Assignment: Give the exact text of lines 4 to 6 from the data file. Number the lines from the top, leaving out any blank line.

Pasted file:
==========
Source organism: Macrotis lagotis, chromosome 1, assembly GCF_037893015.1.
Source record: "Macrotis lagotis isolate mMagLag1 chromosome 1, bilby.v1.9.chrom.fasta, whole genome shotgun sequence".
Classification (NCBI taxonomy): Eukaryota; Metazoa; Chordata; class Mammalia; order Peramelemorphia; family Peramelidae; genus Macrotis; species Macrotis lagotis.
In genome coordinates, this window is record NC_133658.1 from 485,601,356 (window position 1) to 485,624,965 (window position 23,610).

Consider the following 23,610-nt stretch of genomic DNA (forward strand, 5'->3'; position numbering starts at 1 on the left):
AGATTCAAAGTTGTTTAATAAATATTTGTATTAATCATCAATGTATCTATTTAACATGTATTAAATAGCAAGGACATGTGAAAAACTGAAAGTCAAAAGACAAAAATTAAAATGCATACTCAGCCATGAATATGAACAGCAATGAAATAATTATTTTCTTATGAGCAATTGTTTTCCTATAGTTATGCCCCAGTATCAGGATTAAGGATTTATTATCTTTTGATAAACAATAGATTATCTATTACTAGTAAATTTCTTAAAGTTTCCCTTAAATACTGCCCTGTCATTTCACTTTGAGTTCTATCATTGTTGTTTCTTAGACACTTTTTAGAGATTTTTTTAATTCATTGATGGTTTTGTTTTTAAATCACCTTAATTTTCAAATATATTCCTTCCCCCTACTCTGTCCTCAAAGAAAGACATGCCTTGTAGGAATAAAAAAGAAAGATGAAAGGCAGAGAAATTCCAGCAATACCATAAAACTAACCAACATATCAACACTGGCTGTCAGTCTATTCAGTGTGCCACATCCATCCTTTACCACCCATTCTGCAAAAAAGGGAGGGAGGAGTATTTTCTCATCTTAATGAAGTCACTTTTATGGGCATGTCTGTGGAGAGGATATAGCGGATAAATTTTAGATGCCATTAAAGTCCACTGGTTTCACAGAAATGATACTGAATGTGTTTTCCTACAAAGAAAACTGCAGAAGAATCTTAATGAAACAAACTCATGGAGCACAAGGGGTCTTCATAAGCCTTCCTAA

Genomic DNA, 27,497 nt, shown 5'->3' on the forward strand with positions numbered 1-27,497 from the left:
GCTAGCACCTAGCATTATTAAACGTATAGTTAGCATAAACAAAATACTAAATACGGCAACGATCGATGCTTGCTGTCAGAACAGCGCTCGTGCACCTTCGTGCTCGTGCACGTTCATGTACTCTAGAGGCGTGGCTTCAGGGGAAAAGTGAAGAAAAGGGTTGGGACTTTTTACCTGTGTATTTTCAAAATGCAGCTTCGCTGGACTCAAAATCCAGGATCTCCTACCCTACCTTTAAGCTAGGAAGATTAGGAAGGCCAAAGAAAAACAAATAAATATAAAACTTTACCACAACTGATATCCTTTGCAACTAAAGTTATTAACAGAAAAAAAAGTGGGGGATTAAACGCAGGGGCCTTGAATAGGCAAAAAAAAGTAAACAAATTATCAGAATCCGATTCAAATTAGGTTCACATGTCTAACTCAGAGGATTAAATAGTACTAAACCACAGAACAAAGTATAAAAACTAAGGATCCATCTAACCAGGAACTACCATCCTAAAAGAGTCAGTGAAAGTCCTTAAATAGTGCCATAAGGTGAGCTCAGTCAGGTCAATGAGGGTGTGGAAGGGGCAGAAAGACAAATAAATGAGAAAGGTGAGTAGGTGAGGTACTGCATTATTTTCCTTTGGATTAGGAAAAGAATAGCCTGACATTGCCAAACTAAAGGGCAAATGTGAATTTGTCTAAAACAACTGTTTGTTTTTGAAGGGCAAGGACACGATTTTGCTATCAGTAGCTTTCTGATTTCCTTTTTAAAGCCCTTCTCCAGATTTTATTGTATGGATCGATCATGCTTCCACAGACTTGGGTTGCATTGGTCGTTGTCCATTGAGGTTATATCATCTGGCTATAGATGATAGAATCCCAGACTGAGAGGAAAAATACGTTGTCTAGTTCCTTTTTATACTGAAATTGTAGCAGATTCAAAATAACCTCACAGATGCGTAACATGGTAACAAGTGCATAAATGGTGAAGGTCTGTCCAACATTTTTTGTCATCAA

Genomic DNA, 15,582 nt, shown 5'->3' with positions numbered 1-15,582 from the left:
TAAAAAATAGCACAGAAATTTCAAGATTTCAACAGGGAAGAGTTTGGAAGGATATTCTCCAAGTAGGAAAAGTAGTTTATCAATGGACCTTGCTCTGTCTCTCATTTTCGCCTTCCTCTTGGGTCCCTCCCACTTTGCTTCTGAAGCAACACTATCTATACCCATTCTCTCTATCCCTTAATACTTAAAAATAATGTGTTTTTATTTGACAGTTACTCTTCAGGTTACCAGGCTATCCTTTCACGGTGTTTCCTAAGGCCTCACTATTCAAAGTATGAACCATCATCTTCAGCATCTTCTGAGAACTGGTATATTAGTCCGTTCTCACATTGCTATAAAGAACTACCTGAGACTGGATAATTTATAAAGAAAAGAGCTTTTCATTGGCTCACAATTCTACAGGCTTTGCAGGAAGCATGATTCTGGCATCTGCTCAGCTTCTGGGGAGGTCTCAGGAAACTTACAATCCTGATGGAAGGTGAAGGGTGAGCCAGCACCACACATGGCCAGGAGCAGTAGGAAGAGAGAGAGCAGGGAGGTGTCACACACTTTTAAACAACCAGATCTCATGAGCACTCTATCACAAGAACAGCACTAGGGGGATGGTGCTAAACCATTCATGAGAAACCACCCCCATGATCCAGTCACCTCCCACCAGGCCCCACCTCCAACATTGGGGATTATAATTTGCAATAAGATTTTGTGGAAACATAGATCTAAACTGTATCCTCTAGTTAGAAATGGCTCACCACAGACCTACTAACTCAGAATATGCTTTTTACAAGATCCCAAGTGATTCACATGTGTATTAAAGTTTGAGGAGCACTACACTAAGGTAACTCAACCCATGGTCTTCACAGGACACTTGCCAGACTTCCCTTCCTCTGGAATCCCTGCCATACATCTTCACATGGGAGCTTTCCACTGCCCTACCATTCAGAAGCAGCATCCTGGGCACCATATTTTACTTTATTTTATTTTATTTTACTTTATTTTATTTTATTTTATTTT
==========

In genome coordinates, this window is record NC_133658.1 from 485,601,356 (window position 1) to 485,624,965 (window position 23,610).

Consider the following 23,610-nt stretch of genomic DNA (forward strand, 5'->3'; position numbering starts at 1 on the left):
AGATTCAAAGTTGTTTAATAAATATTTGTATTAATCATCAATGTATCTATTTAACATGTATTAAATAGCAAGGACATGTGAAAAACTGAAAGTCAAAAGACAAAAATTAAAATGCATACTCAGCCATGAATATGAACAGCAATGAAATAATTATTTTCTTATGAGCAATTGTTTTCCTATAGTTATGCCCCAGTATCAGGATTAAGGATTTATTATCTTTTGATAAACAATAGATTATCTATTACTAGTAAATTTCTTAAAGTTTCCCTTAAATACTGCCCTGTCATTTCACTTTGAGTTCTATCATTGTTGTTTCTTAGACACTTTTTAGAGATTTTTTTAATTCATTGATGGTTTTGTTTTTAAATCACCTTAATTTTCAAATATATTCCTTCCCCCTACTCTGTCCTCAAAGAAAGACATGCCTTGTAGGAATAAAAAAGAAAGATGAAAGGCAGAGAAATTCCAGCAATACCATAAAACTAACCAACATATCAACACTGGCTGTCAGTCTATTCAGTGTGCCACATCCATCCTTTACCACCCATTCTGCAAAAAAGGGAGGGAGGAGTATTTTCTCATCTTAATGAAGTCACTTTTATGGGCATGTCTGTGGAGAGGATATAGCGGATAAATTTTAGATGCCATTAAAGTCCACTGGTTTCACAGAAATGATACTGAATGTGTTTTCCTACAAAGAAAACTGCAGAAGAATCTTAATGAAACAAACTCATGGAGCACAAGGGGTCTTCATAAGCCTTCCTAA